Problem-solving / Goal-setting




Problem-solving / Goal-setting

 

How would you respond if someone asked you to describe where you want to be financially in ten years? In facing financial challenges, it is vital to have a clear definition and understanding of individual and family financial goals. After all, if you don’t know where you’re going, how will you know when you get there? Block off some time to sit down and put on paper those personal goals that you wish to accomplish. Prioritize them, rating them as to their importance.

 

After you identify your goal, you are ready to state the challenge or obstacle that stands in the way of reaching it. More than one obstacle may become apparent. Possibly several solutions will have to be found. Financial challenges need to be defined carefully. If they are formulated only in vague and general terms, the solutions are apt to be vague and general, too. Also, problems can be studied more easily if they are stated in relationship to your goals. Stating the problem helps keep the goal in focus and the problem in perspective.

 

Perhaps you are wondering how goals relate to times of trial. Having financial vision and goals provides a much-needed compass for decision-making in a trial. Let’s use the example of my friend I referred to earlier. The obvious problem is that he no longer has a job and needs to pay the bills, but let’s look at the bigger picture. Is there a certain set of skills that he feels the Lord has been calling him to develop and use? Is there a debt he wants to have paid off by a certain time? Are there goals for the future that will require his funds and resources?  With financial vision, you are able to respond wisely instead of reacting hastily. Financial goals will determine the immediate decisions that are made in times of hardship, and help you to remain focused, even in times of lack. Of course, your goals will need to be frequently reviewed and revised.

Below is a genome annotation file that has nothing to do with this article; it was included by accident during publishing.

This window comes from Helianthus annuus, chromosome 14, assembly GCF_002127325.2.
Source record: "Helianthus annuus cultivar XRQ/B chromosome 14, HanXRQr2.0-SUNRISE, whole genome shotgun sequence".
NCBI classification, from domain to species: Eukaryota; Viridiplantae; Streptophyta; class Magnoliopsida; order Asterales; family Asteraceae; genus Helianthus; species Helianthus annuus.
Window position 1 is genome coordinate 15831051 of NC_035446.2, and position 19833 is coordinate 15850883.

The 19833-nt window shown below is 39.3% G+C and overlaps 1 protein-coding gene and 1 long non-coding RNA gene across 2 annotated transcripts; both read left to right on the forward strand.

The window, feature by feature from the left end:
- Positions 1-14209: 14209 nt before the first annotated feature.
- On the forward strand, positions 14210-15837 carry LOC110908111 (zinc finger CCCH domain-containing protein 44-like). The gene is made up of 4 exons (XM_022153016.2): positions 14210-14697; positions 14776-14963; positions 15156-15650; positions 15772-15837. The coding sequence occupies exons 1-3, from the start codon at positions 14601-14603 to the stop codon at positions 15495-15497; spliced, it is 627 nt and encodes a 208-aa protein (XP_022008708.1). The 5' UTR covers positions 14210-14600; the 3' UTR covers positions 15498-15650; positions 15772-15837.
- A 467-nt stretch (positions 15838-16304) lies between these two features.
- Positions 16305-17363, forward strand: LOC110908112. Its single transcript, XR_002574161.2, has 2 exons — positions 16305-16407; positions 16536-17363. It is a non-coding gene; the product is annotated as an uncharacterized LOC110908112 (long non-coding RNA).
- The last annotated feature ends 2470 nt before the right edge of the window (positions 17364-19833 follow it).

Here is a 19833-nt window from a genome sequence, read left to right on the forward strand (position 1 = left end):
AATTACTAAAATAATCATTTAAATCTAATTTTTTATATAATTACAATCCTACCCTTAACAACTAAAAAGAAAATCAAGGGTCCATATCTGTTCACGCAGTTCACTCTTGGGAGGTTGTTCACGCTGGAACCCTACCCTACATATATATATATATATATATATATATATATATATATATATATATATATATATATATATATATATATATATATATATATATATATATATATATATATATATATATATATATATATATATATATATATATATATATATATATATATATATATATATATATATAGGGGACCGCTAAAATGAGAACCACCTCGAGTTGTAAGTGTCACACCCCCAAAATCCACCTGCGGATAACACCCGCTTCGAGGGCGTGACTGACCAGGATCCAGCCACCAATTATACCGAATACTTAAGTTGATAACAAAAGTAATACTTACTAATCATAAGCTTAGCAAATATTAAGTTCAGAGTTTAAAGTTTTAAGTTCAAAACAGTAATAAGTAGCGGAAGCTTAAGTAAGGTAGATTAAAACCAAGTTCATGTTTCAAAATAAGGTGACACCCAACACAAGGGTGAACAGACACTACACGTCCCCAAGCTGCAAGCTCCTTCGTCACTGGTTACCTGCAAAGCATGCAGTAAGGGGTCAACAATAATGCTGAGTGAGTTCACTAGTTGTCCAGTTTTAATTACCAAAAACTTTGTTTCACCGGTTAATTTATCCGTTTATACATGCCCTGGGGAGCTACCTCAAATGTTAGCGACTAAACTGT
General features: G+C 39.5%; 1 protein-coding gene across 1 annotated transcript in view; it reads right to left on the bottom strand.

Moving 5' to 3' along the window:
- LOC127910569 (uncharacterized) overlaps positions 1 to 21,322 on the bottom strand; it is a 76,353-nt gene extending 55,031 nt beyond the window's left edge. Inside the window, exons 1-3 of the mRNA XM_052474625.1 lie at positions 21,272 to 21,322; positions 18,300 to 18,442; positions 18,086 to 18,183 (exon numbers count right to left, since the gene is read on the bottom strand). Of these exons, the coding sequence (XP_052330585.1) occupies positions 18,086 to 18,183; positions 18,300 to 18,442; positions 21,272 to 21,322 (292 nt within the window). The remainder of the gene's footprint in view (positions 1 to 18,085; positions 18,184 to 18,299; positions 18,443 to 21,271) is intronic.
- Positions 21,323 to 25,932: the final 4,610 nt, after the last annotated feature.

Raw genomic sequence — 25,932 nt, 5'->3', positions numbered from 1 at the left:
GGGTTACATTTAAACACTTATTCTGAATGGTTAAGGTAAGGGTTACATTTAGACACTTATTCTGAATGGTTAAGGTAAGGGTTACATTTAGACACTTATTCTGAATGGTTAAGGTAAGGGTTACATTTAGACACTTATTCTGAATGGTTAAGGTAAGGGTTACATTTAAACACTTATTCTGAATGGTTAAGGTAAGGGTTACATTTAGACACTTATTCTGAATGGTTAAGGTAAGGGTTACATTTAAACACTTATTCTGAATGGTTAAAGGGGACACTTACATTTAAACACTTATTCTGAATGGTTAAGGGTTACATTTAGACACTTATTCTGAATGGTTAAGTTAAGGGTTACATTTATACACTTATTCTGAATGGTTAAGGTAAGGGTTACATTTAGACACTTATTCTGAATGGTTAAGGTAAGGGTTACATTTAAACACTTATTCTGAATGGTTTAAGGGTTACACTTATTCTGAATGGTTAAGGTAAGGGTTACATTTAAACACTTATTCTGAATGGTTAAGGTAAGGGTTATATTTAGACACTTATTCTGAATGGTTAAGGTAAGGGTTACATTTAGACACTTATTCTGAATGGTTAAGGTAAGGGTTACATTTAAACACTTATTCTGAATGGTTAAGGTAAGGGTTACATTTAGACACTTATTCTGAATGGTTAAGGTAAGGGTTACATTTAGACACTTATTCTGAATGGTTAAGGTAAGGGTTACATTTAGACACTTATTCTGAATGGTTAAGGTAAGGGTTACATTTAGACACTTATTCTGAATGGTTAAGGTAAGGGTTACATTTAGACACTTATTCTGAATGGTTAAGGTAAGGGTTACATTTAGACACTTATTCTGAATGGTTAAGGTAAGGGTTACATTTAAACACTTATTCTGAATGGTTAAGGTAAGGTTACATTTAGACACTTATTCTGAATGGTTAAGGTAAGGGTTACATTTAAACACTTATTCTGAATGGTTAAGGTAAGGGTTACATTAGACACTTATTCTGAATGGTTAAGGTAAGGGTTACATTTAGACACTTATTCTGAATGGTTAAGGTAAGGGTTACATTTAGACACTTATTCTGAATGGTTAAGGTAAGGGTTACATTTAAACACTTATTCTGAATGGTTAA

As you deal with one goal, you’ll find it is related to other goals. In this way, an overall view is necessary; a snapshot is not enough. Seldom can a problem be dealt with in isolation. The solution to one puzzle may alter other solutions or it may introduce new problems and obstacles; the process of problem-solving goes on and on.

 

 

Your thoughts on this subject?  Your comments appreciated!

Content © Rich Brott, 2011

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